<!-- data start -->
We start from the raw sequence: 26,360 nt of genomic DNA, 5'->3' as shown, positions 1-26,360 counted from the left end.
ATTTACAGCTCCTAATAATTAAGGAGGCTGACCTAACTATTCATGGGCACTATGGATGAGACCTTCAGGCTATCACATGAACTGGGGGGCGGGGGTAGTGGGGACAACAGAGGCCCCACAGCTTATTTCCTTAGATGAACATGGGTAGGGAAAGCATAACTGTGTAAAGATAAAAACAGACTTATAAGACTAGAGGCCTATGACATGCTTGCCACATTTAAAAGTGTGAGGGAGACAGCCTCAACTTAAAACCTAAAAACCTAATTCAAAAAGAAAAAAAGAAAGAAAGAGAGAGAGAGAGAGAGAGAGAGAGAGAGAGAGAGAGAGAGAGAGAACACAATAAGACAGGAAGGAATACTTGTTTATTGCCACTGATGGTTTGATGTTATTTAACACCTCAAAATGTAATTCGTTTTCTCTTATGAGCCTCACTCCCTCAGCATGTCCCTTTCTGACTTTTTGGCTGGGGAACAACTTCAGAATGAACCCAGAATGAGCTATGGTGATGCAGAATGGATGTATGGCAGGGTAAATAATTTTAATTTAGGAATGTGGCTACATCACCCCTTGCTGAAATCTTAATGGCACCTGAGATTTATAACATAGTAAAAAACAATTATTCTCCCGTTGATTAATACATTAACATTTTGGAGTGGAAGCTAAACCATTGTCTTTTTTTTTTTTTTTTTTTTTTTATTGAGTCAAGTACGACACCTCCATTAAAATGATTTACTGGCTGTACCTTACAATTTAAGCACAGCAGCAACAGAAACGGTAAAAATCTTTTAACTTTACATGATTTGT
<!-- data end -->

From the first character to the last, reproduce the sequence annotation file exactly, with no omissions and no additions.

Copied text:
We start from the raw sequence: 26,360 nt of genomic DNA, 5'->3' as shown, positions 1-26,360 counted from the left end.
ATTTACAGCTCCTAATAATTAAGGAGGCTGACCTAACTATTCATGGGCACTATGGATGAGACCTTCAGGCTATCACATGAACTGGGGGGCGGGGGTAGTGGGGACAACAGAGGCCCCACAGCTTATTTCCTTAGATGAACATGGGTAGGGAAAGCATAACTGTGTAAAGATAAAAACAGACTTATAAGACTAGAGGCCTATGACATGCTTGCCACATTTAAAAGTGTGAGGGAGACAGCCTCAACTTAAAACCTAAAAACCTAATTCAAAAAGAAAAAAAGAAAGAAAGAGAGAGAGAGAGAGAGAGAGAGAGAGAGAGAGAGAGAGAGAGAGAACACAATAAGACAGGAAGGAATACTTGTTTATTGCCACTGATGGTTTGATGTTATTTAACACCTCAAAATGTAATTCGTTTTCTCTTATGAGCCTCACTCCCTCAGCATGTCCCTTTCTGACTTTTTGGCTGGGGAACAACTTCAGAATGAACCCAGAATGAGCTATGGTGATGCAGAATGGATGTATGGCAGGGTAAATAATTTTAATTTAGGAATGTGGCTACATCACCCCTTGCTGAAATCTTAATGGCACCTGAGATTTATAACATAGTAAAAAACAATTATTCTCCCGTTGATTAATACATTAACATTTTGGAGTGGAAGCTAAACCATTGTCTTTTTTTTTTTTTTTTTTTTTTTATTGAGTCAAGTACGACACCTCCATTAAAATGATTTACTGGCTGTACCTTACAATTTAAGCACAGCAGCAACAGAAACGGTAAAAATCTTTTAACTTTACATGATTTGT